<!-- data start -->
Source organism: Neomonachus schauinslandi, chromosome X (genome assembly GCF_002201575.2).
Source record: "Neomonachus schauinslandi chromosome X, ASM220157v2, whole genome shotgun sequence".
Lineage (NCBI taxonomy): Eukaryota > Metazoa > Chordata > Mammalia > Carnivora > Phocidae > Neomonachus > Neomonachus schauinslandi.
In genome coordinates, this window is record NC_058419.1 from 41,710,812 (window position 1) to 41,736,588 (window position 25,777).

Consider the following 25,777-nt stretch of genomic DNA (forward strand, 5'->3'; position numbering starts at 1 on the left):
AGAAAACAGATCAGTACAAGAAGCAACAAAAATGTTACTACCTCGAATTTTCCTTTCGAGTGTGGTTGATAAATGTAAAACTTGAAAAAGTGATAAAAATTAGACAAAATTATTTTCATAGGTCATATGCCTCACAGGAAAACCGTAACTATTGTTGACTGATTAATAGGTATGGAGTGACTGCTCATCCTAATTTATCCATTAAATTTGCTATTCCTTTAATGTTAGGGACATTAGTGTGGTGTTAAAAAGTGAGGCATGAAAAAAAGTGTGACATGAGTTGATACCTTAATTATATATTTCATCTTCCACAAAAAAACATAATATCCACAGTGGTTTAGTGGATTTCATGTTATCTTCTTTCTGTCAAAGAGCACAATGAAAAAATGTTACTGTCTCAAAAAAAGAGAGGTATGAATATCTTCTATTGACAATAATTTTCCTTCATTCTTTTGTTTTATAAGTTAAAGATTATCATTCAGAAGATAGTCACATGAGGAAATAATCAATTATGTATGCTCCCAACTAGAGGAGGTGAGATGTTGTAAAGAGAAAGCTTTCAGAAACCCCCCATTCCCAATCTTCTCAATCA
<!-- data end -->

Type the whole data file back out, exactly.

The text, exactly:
Source organism: Neomonachus schauinslandi, chromosome X (genome assembly GCF_002201575.2).
Source record: "Neomonachus schauinslandi chromosome X, ASM220157v2, whole genome shotgun sequence".
Lineage (NCBI taxonomy): Eukaryota > Metazoa > Chordata > Mammalia > Carnivora > Phocidae > Neomonachus > Neomonachus schauinslandi.
In genome coordinates, this window is record NC_058419.1 from 41,710,812 (window position 1) to 41,736,588 (window position 25,777).

Consider the following 25,777-nt stretch of genomic DNA (forward strand, 5'->3'; position numbering starts at 1 on the left):
AGAAAACAGATCAGTACAAGAAGCAACAAAAATGTTACTACCTCGAATTTTCCTTTCGAGTGTGGTTGATAAATGTAAAACTTGAAAAAGTGATAAAAATTAGACAAAATTATTTTCATAGGTCATATGCCTCACAGGAAAACCGTAACTATTGTTGACTGATTAATAGGTATGGAGTGACTGCTCATCCTAATTTATCCATTAAATTTGCTATTCCTTTAATGTTAGGGACATTAGTGTGGTGTTAAAAAGTGAGGCATGAAAAAAAGTGTGACATGAGTTGATACCTTAATTATATATTTCATCTTCCACAAAAAAACATAATATCCACAGTGGTTTAGTGGATTTCATGTTATCTTCTTTCTGTCAAAGAGCACAATGAAAAAATGTTACTGTCTCAAAAAAAGAGAGGTATGAATATCTTCTATTGACAATAATTTTCCTTCATTCTTTTGTTTTATAAGTTAAAGATTATCATTCAGAAGATAGTCACATGAGGAAATAATCAATTATGTATGCTCCCAACTAGAGGAGGTGAGATGTTGTAAAGAGAAAGCTTTCAGAAACCCCCCATTCCCAATCTTCTCAATCA